Rare earth metals are considered to be just as vital as semiconductors. Semiconductors have been making headlines due to their importance and the potential disruption of their supply chain.
These metals too are critical components in a wide range of modern technologies, including smartphones, electric vehicles, wind turbines and military equipment. The supply of rare earth metals is dominated by China and any disruptions to their supply can have significant impact on global technology and defence industries. As a result, countries and companies are actively seeking to diversify their sources of rare earth metals to mitigate the risks of supply chain disruptions.
What is Rare Earth Metal
The 17 minerals, which include yttrium, scandium, and the 15 lanthanide elements. This composition is essential for the production of magnets due to their magnetic and conductive properties.
For example, Neodymium is responsible for creating the most powerful permanent magnet available. They are used in flat-screen TVs, cell phones, microphones, computer hard drives, electric cars, MRI scanners, speakers, solar panels and wind turbines. It takes 600 kg of rare earth elements for a single wind turbine to be constructed, and 1 kg of the same materials to make an electric vehicle battery.
After the first stage of processing, where raw minerals are crushed into a powder and all their components remain mixed together, a froth flotation process is used to sort the individual elements. This is often a messy undertaking. Further processing using roasting, leaching, and chemical separation is then used to purify the minerals, resulting in a fine powder.
This process does not end here, however. The third stage involves transforming oxides into metals, alloys and magnets. This is something that cannot be done in the USA, as China holds 92 per cent of the conversion capacity and Japan 6 holds per cent.
China’s overwhelming strength in the rare earth elements market is a huge cause for alarm for countries such as the USA. In 2021, China’s production of rare earths made up 61% of the global total, at 168,000 tonnes. This is only the start. China is responsible for a huge proportion of the world’s rare earth magnet production, accounting for 85%.
China is estimated to have 44 million tonnes of rare earth reserves, which is significantly larger than Vietnam, Brazil, and India’s combined reserves of 22 million tonnes. The United States, on the other hand, has a much smaller reserve of 1.8 million tonnes and produced only 15.5 per cent of the total rare earth output in 2021, a quarter of China’s production. China experienced an increase in this area during the process of globalisation in the 1980s and 1990s.
Doctor Luisa Moreno, President and Director of Defence Metals Corp, a Canada-based mineral exploration company, told ANI: “I think it was probably around the ’80s when China really started to dominate. Essentially, they basically imported, let’s call it, the processing technology from the United States and other countries. And they started very seriously developing their own resources … They have a lot of processing capacity, and they have many, many deposits, and over the years they perfected how to process it and extract the rare earth in a really competitive fashion.”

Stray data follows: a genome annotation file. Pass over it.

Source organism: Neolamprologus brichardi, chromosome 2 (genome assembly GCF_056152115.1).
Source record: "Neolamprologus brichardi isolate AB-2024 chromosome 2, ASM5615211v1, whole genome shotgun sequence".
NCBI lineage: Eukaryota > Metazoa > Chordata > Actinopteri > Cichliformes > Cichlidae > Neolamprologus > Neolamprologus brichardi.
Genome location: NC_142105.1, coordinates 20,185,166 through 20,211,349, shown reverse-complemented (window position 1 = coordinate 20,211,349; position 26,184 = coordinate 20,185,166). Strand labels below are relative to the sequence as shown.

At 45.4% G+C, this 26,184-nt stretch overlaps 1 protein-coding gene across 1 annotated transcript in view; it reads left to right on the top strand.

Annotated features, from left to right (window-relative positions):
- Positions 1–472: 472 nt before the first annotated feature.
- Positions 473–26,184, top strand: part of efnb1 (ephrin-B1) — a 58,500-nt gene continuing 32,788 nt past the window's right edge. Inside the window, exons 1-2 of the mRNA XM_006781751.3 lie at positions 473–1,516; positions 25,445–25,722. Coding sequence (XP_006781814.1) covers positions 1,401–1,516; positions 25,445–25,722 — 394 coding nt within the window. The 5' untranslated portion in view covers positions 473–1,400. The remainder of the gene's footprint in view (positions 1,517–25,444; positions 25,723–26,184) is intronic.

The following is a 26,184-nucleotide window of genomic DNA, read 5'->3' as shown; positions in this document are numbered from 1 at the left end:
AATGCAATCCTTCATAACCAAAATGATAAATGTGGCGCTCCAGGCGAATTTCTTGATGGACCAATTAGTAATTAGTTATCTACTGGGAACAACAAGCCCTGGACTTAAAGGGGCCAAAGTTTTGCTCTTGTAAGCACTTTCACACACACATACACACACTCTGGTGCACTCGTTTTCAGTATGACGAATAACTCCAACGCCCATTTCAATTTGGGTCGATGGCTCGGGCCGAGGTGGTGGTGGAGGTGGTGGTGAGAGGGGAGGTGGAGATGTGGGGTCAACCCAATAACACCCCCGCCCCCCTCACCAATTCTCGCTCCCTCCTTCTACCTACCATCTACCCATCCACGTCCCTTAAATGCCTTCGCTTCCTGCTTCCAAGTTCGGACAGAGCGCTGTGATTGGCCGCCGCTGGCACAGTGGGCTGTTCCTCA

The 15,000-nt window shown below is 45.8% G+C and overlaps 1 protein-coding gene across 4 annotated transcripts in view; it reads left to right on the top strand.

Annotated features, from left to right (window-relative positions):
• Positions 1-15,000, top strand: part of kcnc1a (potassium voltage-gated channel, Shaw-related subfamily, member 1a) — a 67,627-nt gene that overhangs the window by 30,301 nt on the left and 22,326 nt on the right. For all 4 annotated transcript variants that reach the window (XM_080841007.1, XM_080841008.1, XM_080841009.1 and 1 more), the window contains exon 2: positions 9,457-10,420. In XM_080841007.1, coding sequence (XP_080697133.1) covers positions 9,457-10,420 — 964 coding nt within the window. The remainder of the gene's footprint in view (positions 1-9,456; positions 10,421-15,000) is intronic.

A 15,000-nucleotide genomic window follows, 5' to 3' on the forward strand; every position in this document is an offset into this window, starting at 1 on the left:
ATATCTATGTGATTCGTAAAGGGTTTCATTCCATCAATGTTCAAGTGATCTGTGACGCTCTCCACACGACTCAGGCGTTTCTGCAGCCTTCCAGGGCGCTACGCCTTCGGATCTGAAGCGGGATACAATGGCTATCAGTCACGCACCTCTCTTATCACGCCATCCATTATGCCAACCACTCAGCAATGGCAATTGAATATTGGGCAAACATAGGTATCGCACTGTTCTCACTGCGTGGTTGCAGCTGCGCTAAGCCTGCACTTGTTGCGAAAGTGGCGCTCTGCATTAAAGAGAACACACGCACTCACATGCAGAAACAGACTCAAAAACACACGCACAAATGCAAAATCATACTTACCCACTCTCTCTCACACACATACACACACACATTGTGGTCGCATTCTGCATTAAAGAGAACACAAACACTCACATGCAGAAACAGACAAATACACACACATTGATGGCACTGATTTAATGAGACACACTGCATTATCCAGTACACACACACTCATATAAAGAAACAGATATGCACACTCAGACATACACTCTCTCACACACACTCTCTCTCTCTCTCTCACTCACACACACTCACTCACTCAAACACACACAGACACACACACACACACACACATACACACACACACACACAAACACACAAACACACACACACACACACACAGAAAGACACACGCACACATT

Last year, Halimah Najieb-Locke, the Deputy Assistant Secretary for Industrial Base Resilience at the Pentagon, made a statement: “…The reality is, if a country wants to cut off supply for any reason, along with just prioritising themselves, it means that others are at risk. From a national security perspective, we want to prioritise those areas so we can avoid any chokepoints.”
She warned, “There’s a high risk there because you are basically dependent on China for elements that you use in the manufacturing of your equipment, or even weapons and missiles.”
Moreno was questioned by ANI if China has restricted access to rare earths for political purposes before. She responded by saying that in 2010 China famously prevented access to them after Japan arrested a Chinese fishing boat in the Senkaku Islands, an area which China controversially regards as its own.
Moreno noted that China could use economic measures to punish U.S. military firms that assist Taiwan or act against its wishes.
All these events have proved to be a major problem for the USA and the World, which has resulted in the USA attempting to reduce its reliance on its biggest geopolitical adversary.
These developments have presented a valuable chance to India, as it holds the fifth-largest deposits of rare earth elements globally, twice as much as Australia. However, most of its rare earth requirements are currently being supplied by China in finished form, its geopolitical opponent.
India has a wealth of rare earth deposits, yet it is entirely reliant on imports to meet its needs because mining is only permitted to be done by public sector entities such as the Indian Rare Earth Limited (IREL) and Kerala REL.
However, In July 2021, the Department of Atomic Energy announced the revocation of all exemptions for seabed mineral mining. The Indian Express reported that the Prime Minister, Narendra Modi, had planned a meeting with secretaries from all departments and ministries for September 18, 2021, and the Central government had created a 60-point action plan.
Looking at the current situation, India needs to drastically increase its speed of progress in order to compete with its world known cunning neighbour, China. It is well known that China has boundary disputes with more than 13 countries, even with those countries who do not share the border with China and is constantly threatening India with its presence in the North-East. Therefore, it is essential that India increases its manufacturing capabilities in this sector in order to become self-reliant.
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